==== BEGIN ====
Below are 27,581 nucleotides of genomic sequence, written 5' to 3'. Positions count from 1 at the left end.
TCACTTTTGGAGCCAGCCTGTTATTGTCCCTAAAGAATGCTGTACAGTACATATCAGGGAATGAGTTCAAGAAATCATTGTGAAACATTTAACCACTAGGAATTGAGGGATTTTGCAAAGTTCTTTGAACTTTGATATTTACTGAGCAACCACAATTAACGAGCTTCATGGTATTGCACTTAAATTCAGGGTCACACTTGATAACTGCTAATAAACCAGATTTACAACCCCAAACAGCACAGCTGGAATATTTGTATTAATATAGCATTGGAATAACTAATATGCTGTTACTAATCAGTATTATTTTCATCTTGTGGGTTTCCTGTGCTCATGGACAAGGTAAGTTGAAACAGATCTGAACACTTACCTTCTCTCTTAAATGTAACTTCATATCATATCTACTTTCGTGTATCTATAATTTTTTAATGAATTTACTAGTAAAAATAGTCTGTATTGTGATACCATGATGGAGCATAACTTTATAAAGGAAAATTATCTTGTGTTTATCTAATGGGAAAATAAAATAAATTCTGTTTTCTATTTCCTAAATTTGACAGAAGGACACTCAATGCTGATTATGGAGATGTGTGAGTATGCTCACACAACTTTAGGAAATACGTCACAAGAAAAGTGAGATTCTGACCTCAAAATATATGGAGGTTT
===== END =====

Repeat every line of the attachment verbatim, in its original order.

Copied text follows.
Below are 27,581 nucleotides of genomic sequence, written 5' to 3'. Positions count from 1 at the left end.
TCACTTTTGGAGCCAGCCTGTTATTGTCCCTAAAGAATGCTGTACAGTACATATCAGGGAATGAGTTCAAGAAATCATTGTGAAACATTTAACCACTAGGAATTGAGGGATTTTGCAAAGTTCTTTGAACTTTGATATTTACTGAGCAACCACAATTAACGAGCTTCATGGTATTGCACTTAAATTCAGGGTCACACTTGATAACTGCTAATAAACCAGATTTACAACCCCAAACAGCACAGCTGGAATATTTGTATTAATATAGCATTGGAATAACTAATATGCTGTTACTAATCAGTATTATTTTCATCTTGTGGGTTTCCTGTGCTCATGGACAAGGTAAGTTGAAACAGATCTGAACACTTACCTTCTCTCTTAAATGTAACTTCATATCATATCTACTTTCGTGTATCTATAATTTTTTAATGAATTTACTAGTAAAAATAGTCTGTATTGTGATACCATGATGGAGCATAACTTTATAAAGGAAAATTATCTTGTGTTTATCTAATGGGAAAATAAAATAAATTCTGTTTTCTATTTCCTAAATTTGACAGAAGGACACTCAATGCTGATTATGGAGATGTGTGAGTATGCTCACACAACTTTAGGAAATACGTCACAAGAAAAGTGAGATTCTGACCTCAAAATATATGGAGGTTT